Mount Dragon by Douglas Preston and Lincoln Child - The surprising thing about this book is not that it's about genetic engineering but that it was written 20 years ago. Scientist Guy Carson is called in for a personal teleconference with the CEO and owner of GeneDyne where he works doing routine lab work and offered to take over the development of a very secret product, so secret that it is being developed in the world's only Level 5 containment lab in the middle of the desert in the nuclear testing grounds of New Mexico. The team there is working with a deadly 100% lethal strain of the flu virus in an attempt to develop a vaccine for flu that will not only make the recipient immune to the flu but it would be passed down to the offspring. In other words, altering permanently the DNA of humans. While dangerous and controversial, that is not the immediate threat to the population. A previously developed product, a universal artificial blood, is about to be released for hospital use when Carson and his lab assistant discover it isn't so safe after all. With the entire staff of Mount Dragon slowly and not so slowly going crazy as a result of the Beta testing, Carson and de Vaca, the only two on site not infected with the PurBlood in this extremely remote, completely cut off with no phone lines or computer access to the outside world, location, fear that the scientists will inadvertently or purposely release the deadly flu virus. They initiate a disabled but not removed fail safe protocol and incinerate the level 5 lab and in the process blow the place up to kingdom come. They escape on horseback and are pursued by the crazy before and even crazier now extremely paranoid and dangerous head of security on a better horse with more water and a high powered rifle as they try to cross the desert to a line camp of a ranch nearly a hundred miles away to alert the world that PurBlood is not safe before it's imminent release.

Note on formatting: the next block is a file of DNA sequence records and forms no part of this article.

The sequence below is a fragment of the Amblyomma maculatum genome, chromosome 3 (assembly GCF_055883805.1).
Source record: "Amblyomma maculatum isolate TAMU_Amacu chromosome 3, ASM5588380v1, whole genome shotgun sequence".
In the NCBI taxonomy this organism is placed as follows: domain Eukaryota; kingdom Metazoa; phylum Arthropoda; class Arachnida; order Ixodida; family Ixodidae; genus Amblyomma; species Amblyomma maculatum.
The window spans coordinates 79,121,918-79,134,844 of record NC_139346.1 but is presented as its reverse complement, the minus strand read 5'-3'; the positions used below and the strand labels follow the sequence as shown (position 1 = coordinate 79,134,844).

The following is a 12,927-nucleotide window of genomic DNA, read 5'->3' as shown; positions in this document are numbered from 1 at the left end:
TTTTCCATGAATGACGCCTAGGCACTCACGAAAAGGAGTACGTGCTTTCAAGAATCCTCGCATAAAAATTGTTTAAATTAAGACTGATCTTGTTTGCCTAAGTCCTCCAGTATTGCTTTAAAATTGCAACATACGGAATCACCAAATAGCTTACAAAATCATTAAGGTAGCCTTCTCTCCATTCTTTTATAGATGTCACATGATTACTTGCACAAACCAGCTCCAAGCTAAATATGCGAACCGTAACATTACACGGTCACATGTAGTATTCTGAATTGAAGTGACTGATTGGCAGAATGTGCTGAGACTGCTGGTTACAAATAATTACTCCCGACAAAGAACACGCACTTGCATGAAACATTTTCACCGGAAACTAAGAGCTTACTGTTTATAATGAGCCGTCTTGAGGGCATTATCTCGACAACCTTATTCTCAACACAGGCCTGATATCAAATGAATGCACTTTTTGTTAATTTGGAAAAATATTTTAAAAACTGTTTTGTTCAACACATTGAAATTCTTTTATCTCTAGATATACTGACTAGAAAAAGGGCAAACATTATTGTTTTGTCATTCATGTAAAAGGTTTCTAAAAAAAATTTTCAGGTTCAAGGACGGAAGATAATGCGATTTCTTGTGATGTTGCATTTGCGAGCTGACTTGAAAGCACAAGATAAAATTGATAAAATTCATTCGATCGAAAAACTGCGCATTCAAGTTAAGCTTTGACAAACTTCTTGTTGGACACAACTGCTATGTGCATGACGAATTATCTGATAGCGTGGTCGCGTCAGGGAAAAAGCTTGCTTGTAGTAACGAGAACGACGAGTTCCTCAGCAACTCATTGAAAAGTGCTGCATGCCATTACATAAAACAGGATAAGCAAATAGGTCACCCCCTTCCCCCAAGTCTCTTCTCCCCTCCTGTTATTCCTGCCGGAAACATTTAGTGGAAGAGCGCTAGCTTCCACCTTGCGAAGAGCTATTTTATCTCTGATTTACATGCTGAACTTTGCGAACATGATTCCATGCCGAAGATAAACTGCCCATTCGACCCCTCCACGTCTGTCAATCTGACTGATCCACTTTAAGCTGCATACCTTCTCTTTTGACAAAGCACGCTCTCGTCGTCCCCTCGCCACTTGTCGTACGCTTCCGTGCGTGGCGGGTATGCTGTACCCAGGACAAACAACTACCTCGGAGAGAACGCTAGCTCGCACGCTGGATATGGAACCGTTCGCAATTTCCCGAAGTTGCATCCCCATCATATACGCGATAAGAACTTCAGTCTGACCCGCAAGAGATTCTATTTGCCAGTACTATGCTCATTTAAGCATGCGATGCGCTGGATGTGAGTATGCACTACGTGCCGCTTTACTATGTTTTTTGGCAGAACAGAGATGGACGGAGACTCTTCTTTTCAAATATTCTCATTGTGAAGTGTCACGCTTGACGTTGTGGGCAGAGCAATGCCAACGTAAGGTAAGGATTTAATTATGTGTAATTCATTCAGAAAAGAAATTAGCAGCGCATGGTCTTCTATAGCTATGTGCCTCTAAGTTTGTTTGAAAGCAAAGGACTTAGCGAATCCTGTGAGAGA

And one more...